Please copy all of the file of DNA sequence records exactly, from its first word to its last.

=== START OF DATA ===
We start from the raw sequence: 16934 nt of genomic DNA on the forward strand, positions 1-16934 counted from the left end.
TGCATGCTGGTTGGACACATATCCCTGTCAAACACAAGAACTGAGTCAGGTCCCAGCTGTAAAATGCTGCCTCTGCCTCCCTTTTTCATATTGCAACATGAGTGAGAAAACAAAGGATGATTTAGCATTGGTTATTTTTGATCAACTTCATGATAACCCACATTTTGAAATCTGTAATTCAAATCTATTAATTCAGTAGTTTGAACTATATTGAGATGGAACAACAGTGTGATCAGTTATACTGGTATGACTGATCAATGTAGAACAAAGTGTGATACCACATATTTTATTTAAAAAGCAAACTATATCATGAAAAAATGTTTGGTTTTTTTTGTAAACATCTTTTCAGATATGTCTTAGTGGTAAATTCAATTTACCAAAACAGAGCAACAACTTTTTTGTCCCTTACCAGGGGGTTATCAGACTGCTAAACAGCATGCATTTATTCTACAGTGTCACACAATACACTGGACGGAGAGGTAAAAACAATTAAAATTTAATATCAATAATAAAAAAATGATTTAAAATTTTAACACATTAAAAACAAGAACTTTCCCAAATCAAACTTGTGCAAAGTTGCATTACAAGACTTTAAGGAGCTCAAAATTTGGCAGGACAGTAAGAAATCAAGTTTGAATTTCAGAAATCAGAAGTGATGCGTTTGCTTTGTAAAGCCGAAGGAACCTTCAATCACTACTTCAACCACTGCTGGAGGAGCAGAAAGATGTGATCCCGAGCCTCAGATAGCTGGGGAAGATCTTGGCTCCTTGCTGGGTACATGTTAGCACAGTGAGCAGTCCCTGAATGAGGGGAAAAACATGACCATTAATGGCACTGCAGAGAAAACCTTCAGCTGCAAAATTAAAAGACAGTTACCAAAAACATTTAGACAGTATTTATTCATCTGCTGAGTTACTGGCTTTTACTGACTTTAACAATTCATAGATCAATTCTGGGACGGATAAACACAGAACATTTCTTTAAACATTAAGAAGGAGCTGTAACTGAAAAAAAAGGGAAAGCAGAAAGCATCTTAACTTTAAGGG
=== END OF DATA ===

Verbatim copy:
We start from the raw sequence: 16934 nt of genomic DNA on the forward strand, positions 1-16934 counted from the left end.
TGCATGCTGGTTGGACACATATCCCTGTCAAACACAAGAACTGAGTCAGGTCCCAGCTGTAAAATGCTGCCTCTGCCTCCCTTTTTCATATTGCAACATGAGTGAGAAAACAAAGGATGATTTAGCATTGGTTATTTTTGATCAACTTCATGATAACCCACATTTTGAAATCTGTAATTCAAATCTATTAATTCAGTAGTTTGAACTATATTGAGATGGAACAACAGTGTGATCAGTTATACTGGTATGACTGATCAATGTAGAACAAAGTGTGATACCACATATTTTATTTAAAAAGCAAACTATATCATGAAAAAATGTTTGGTTTTTTTTGTAAACATCTTTTCAGATATGTCTTAGTGGTAAATTCAATTTACCAAAACAGAGCAACAACTTTTTTGTCCCTTACCAGGGGGTTATCAGACTGCTAAACAGCATGCATTTATTCTACAGTGTCACACAATACACTGGACGGAGAGGTAAAAACAATTAAAATTTAATATCAATAATAAAAAAATGATTTAAAATTTTAACACATTAAAAACAAGAACTTTCCCAAATCAAACTTGTGCAAAGTTGCATTACAAGACTTTAAGGAGCTCAAAATTTGGCAGGACAGTAAGAAATCAAGTTTGAATTTCAGAAATCAGAAGTGATGCGTTTGCTTTGTAAAGCCGAAGGAACCTTCAATCACTACTTCAACCACTGCTGGAGGAGCAGAAAGATGTGATCCCGAGCCTCAGATAGCTGGGGAAGATCTTGGCTCCTTGCTGGGTACATGTTAGCACAGTGAGCAGTCCCTGAATGAGGGGAAAAACATGACCATTAATGGCACTGCAGAGAAAACCTTCAGCTGCAAAATTAAAAGACAGTTACCAAAAACATTTAGACAGTATTTATTCATCTGCTGAGTTACTGGCTTTTACTGACTTTAACAATTCATAGATCAATTCTGGGACGGATAAACACAGAACATTTCTTTAAACATTAAGAAGGAGCTGTAACTGAAAAAAAAGGGAAAGCAGAAAGCATCTTAACTTTAAGGG